Business / Talking Business

Mobikes a small price to pay for clean and green travel

By Huang Xiangyang (China Daily) Updated: 2016-10-21 07:35

Mobikes a small price to pay for clean and green travel

A woman rides a Mobike in Shanghai. [Photo/China Daily]

In a metropolis like Beijing, what's the best way you can think of to spend only a single yuan ($0.15)?

That is the amount I usually give to a street beggar, or I can use it to take a bus. I hadn't see many other choices-until I started using Mobikes.

Seemingly overnight they are sprouting up in Beijing. Though not yet ubiquitous, I see them from time to time, parked randomly on the sides of the street or whizzing past me with a rider peddling on it.

Their bright orange color and stylish design make them stand out from other bicycles.

They don't have a roller chain as most common bicycles do, which makes me wonder how the power is transmitted to the back wheel. The tires are tailor-made so they don't need a pump to inflate.

More distinctively, they are "smart". Fitted with a microchip and GPS (global positioning system), a Mobike can record the route it travels, and enables the users to locate the nearest one using an app on their smartphone.

Of course I did not know that when I first chose to use a Mobike one morning the other day, on my way to hospital to see my father who was ill.

There is no direct bus service to the hospital, and the nearest stop is two kilometers away. Usually I would walk the distance, but that day, when I got off the bus and saw a Mobike parked on the street side, with words "scan to unlock" and "one yuan per use" (I found out later that means a 30-minute ride) on the back of its saddle, I could not resist the temptation and decided to give it a try, purely out of curiosity.

It took me several minutes to download the app and register after scanning the quick response code on the middle part of the handlebars. I had to provide my personal information such as name, ID card number and mobile phone number, as well as a 299 yuan security deposit-refundable after the ride-which I paid using my WeChat account.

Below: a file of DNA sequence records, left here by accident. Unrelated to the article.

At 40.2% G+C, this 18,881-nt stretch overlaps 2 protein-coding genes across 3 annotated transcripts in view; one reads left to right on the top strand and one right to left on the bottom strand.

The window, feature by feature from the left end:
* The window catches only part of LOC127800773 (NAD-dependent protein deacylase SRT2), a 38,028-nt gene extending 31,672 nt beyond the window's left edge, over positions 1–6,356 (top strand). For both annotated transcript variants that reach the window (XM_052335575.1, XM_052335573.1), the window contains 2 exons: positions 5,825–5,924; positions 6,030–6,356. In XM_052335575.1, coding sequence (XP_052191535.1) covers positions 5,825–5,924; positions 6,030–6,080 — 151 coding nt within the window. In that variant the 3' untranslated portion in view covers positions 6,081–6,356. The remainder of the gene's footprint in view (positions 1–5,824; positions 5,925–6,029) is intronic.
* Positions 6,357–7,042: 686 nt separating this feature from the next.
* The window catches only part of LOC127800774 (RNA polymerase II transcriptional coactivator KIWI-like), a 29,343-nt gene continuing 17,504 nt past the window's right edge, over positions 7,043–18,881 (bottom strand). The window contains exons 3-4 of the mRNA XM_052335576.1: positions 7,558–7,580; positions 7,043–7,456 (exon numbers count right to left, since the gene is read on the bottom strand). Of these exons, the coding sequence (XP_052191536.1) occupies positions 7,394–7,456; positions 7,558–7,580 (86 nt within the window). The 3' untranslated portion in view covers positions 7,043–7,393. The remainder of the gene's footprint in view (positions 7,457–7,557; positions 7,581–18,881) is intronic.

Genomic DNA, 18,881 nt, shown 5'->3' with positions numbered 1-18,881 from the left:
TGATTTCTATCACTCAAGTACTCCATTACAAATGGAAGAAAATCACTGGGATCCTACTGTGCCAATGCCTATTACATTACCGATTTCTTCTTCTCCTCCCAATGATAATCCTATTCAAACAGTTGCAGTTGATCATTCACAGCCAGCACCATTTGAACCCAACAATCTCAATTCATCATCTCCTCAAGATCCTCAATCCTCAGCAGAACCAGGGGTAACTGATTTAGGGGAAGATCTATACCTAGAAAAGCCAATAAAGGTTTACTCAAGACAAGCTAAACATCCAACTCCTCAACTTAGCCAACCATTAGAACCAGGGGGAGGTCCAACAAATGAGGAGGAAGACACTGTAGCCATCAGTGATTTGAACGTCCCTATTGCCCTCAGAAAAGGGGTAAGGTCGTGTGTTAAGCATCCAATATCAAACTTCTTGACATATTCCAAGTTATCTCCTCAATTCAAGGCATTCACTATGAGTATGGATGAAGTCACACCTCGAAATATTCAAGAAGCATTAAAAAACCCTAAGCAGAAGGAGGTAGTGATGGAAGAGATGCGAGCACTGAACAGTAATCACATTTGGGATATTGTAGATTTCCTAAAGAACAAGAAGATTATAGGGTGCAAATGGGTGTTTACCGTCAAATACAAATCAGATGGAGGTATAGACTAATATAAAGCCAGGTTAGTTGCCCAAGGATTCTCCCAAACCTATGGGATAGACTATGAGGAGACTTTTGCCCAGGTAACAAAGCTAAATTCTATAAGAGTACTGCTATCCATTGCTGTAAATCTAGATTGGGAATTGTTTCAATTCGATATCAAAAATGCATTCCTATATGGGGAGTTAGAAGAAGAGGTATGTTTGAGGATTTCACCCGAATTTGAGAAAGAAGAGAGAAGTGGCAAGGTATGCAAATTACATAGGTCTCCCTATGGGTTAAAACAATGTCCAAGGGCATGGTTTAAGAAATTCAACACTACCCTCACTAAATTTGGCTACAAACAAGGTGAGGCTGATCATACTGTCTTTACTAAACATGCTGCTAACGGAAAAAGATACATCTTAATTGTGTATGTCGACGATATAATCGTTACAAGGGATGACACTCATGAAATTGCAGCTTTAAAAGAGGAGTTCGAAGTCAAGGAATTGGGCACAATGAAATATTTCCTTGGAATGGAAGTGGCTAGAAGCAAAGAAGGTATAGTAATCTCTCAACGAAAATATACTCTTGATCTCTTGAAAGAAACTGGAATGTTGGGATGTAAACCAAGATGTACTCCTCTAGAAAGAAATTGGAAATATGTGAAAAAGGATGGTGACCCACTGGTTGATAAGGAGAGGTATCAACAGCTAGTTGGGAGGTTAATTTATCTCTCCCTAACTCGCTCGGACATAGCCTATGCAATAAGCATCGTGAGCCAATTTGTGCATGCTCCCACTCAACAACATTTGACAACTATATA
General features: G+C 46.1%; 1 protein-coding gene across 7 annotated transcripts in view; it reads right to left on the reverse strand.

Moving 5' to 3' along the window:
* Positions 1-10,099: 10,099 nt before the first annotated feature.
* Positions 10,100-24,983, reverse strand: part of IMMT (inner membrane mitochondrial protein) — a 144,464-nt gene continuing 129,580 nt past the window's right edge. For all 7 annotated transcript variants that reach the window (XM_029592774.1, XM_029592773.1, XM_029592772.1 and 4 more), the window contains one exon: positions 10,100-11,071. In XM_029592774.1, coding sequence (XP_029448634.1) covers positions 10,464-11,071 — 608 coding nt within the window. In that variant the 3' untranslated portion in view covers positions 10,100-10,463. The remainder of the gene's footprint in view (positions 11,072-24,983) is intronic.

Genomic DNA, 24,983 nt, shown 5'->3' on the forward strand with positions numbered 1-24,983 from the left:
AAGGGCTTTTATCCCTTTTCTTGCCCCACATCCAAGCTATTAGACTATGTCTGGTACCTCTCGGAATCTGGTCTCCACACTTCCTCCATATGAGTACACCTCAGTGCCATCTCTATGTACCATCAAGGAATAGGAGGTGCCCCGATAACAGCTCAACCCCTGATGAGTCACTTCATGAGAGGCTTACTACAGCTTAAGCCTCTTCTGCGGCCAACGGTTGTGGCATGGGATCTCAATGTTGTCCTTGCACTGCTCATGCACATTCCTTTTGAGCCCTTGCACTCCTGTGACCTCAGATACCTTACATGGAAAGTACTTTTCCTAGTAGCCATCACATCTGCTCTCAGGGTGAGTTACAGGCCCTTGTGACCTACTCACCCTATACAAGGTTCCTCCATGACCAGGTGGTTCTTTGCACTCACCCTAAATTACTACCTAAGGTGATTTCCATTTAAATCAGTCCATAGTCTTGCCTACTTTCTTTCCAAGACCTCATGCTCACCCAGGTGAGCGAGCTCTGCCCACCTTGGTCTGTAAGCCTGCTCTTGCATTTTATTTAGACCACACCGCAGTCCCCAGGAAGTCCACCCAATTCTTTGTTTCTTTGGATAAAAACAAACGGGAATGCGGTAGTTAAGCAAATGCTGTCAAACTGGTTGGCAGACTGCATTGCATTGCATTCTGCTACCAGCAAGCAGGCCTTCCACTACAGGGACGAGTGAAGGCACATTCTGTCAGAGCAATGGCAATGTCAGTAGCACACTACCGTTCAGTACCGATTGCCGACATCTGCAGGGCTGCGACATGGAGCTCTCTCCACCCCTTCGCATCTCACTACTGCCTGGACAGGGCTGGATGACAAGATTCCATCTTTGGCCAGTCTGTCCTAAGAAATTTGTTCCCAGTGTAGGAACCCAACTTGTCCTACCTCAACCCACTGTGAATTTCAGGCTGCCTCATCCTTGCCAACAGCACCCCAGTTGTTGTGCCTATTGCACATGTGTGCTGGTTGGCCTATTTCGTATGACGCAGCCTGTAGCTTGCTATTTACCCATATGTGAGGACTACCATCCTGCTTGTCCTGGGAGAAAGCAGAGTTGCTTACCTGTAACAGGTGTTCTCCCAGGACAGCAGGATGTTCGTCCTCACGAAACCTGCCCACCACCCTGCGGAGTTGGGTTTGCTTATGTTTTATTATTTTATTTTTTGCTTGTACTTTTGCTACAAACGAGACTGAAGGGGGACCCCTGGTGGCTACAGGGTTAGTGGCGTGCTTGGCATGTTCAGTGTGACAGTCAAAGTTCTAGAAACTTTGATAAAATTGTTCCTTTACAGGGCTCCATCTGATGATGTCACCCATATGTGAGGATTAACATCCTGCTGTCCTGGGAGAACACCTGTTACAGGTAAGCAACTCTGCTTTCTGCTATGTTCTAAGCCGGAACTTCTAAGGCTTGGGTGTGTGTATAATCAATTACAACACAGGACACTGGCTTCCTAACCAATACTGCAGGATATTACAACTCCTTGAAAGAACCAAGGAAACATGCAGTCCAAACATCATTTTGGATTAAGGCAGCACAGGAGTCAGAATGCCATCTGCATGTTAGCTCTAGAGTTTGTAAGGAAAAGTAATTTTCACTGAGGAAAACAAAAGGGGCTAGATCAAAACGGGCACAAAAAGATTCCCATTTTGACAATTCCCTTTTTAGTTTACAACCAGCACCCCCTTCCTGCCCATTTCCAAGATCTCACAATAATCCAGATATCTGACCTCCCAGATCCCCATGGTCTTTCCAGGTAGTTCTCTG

Then it was time to ride. For years, I had lost my interest in riding a bicycle after having losing several to thieves, with my last one stolen just days after the purchase 11 years ago.

I don't know whether the fact that it is now safe to leave such a fancy bike on the street is made possible by the nation's growing material prosperity, improved law enforcement or technological advancement. But, what a sea change it has been compared with the era decades ago when a bicycle was considered a family luxury in the country, just like private cars nowadays.

So I was happy to relive the enjoyable experience of yesteryear. The seat is unadjustable, and the bicycle is a little too heavy compared with a common one. I found out later it is designed to generate power throughout the ride to keep its "smart" system running.

Still, I enjoyed the ride, feeling rewarded not only by honest sweat, but also by helping to curb climate change. After I locked the bicycle upon arrival, the app showed that I had consumed 100 calories and saved several hundred grams of carbon emissions.

My first ride was fee-free, and fees for later uses are paid through my WeChat account.

So how could the company behind the service make a profit? Mobike has reportedly put several thousand bicycles on the streets in Beijing and is ready to provide more to cultivate a green commuting culture.

It is estimated that if one Mobike is used 8 times per day, it can recoup its 3,000 yuan cost in one year. After that, it brings in profit.

Given the huge user base in the "kingdom of bicycles" and growing demand for a green life style, the business prospect should be rosy, so long as the Mobikes do not end up in the hands of thieves.

Hot Topics

Editor's Picks